Lloyd was born in Wandsworth in London, his father was an AA Patrolman and failed smallholder. His mother sang songs around the house and according to Lloyd mimicked the Gipsy singers that she'd heard. By the age of fifteen his mother had died and his father, an ex-soldier, was a semi-invalid, and Lloyd was sent as an assisted migrant to Australia in a scheme organised by the British Legion. There, he worked on various sheep stations in New South Wales and it was during this time that he began to write down folksongs he learned.
When he returned to the UK in the 1930s, in the absence of a permanent job, he pursued his interests in studying folk music and social and economic history, doing much of his research at the British Museum: he is quoted as saying that there is "nothing like unemployment for educating oneself". In 1937 he signed on board the factory whaling ship the Southern Empress bound for the southern whaling grounds of the Antarctic.
During this decade, he joined the Communist Party of Great Britain and was strongly influenced by the writings of the Marxist historian, A. L. Morton, particularly his 1938 book A People's History Of England. In 1937, Lloyd's article "The People's own Poetry" was published in the Daily Worker (now known as the The Morning Star) newspaper.
In 1938 the BBC hired him to write a radio documentary about seafaring life, and from then on he worked as a journalist and singer. A proponent of communism, Lloyd was staunchly opposed to Adolf Hitler, and, in 1939, he was commissioned by the BBC to produce a series of programmes on the rise of Nazism. Between 1945 and 1950 he was employed as a journalist by Picture Post magazine but he left the job in an act of solidarity with one of his colleagues.
By the 1950s he had established himself as a professional folklorist—as Colin Harper puts it "in a field of one". Harper goes on to note that, at a time when the English folk revival was dominated by young people who wore jeans and pullovers, Lloyd was rarely seen in anything other than a suit (and a wide grin). Ewan MacColl is quoted as describing Lloyd (with affection) as "a walking toby jug".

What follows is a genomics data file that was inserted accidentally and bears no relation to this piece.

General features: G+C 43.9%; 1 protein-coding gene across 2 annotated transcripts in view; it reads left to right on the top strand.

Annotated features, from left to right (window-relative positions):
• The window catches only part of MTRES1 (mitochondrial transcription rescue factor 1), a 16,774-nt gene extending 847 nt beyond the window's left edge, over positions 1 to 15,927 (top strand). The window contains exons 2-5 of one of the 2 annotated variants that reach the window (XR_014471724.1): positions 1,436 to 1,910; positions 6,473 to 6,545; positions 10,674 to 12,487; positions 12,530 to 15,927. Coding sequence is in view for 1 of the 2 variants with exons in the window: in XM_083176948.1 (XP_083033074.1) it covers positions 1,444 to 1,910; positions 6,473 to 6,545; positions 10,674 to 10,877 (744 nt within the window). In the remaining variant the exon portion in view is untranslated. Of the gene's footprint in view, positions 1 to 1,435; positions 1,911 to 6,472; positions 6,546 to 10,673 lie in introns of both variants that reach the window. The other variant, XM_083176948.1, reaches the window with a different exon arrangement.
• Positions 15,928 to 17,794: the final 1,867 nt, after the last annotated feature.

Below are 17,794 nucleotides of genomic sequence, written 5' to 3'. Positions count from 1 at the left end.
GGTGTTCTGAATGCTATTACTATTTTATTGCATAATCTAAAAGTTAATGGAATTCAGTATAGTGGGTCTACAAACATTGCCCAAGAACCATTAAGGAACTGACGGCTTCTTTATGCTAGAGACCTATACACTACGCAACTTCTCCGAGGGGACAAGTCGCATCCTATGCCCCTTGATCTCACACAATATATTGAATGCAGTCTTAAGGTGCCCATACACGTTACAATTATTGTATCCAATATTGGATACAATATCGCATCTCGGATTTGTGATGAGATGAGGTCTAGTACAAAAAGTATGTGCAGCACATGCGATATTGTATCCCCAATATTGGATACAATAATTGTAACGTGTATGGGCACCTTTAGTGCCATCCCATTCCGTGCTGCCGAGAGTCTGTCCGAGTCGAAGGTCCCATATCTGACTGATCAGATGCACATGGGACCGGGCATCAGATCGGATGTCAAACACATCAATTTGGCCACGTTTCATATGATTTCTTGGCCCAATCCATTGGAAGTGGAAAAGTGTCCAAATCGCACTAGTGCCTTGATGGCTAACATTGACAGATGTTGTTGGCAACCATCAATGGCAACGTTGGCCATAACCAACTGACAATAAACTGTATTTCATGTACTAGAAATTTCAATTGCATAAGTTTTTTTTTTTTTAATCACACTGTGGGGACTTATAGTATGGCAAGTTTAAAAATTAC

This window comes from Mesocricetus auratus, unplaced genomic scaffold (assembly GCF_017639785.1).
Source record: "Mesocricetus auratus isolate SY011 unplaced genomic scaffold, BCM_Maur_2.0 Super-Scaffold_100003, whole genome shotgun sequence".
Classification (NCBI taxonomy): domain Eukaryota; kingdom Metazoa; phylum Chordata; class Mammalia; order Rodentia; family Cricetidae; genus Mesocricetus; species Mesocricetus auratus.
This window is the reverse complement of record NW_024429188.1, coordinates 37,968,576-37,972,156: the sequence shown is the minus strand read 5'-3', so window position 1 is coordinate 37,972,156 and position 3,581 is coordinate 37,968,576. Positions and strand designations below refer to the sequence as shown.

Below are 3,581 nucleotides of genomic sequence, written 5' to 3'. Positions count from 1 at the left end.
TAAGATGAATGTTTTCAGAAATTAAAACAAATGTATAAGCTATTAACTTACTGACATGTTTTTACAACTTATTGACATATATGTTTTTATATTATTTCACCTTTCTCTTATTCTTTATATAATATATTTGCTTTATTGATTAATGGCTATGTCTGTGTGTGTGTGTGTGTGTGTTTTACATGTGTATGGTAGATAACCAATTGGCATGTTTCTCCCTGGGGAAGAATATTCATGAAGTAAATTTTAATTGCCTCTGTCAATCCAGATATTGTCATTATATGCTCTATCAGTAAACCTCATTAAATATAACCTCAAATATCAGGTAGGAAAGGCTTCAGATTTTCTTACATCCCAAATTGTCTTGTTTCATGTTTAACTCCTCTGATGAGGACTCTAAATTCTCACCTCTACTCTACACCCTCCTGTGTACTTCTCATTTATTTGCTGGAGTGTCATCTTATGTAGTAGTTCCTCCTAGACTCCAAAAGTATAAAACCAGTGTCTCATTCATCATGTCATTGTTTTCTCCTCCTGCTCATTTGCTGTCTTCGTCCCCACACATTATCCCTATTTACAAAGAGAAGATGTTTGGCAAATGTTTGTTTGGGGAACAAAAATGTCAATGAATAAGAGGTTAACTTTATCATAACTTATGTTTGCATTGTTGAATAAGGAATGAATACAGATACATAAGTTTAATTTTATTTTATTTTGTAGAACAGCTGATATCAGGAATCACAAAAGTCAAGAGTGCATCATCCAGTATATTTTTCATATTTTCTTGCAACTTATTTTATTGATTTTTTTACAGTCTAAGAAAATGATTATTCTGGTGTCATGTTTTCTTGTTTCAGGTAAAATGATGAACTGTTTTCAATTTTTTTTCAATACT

In the early 1960s, Lloyd became associated with an enterprise known as "Centre 42" which arose from Resolution 42 of the 1960 Trades Union Congress, concerning the importance of arts in the community. Centre 42 was a touring festival aimed at devolving art and culture from London to the other main working class towns of Britain. It was led by Arnold Wesker, with MacColl and Lloyd providing the musical content. Centre 42 was important in bringing a range of folk performers to the public attention: Anne Briggs, the Ian Campbell Folk Group, The Spinners and The Watersons.
Lloyd recorded many albums of English folk music, most notably several albums of the Child Ballads with Ewan MacColl. He also published many books on folk music and related topics, including The Singing Englishman, Come All Ye Bold Miners, and Folk Song in England. He was a founder-member of Topic Records and remained as their artistic director until his death. He died at his home in Greenwich in 1982.
While Lloyd is most widely known for his work with British folk music, he had a keen interest in the music of Spain, Latin America, Southeastern Europe and Australia (He recorded at least 6 discs of Australian Bush Ballads and folk music).
AUTHOR'S NOTES; Peter Lord Is the Foremost Art Historian of Wales, the Man Who Has Assembled and Interpreted the Genre of Welsh Visual Art. His Latest Book, the Meaning of Pictures, Includes a Chapter Reflecting on His Earlier Struggles with the Art Establishment. Here He Considers the Theme of Reflection
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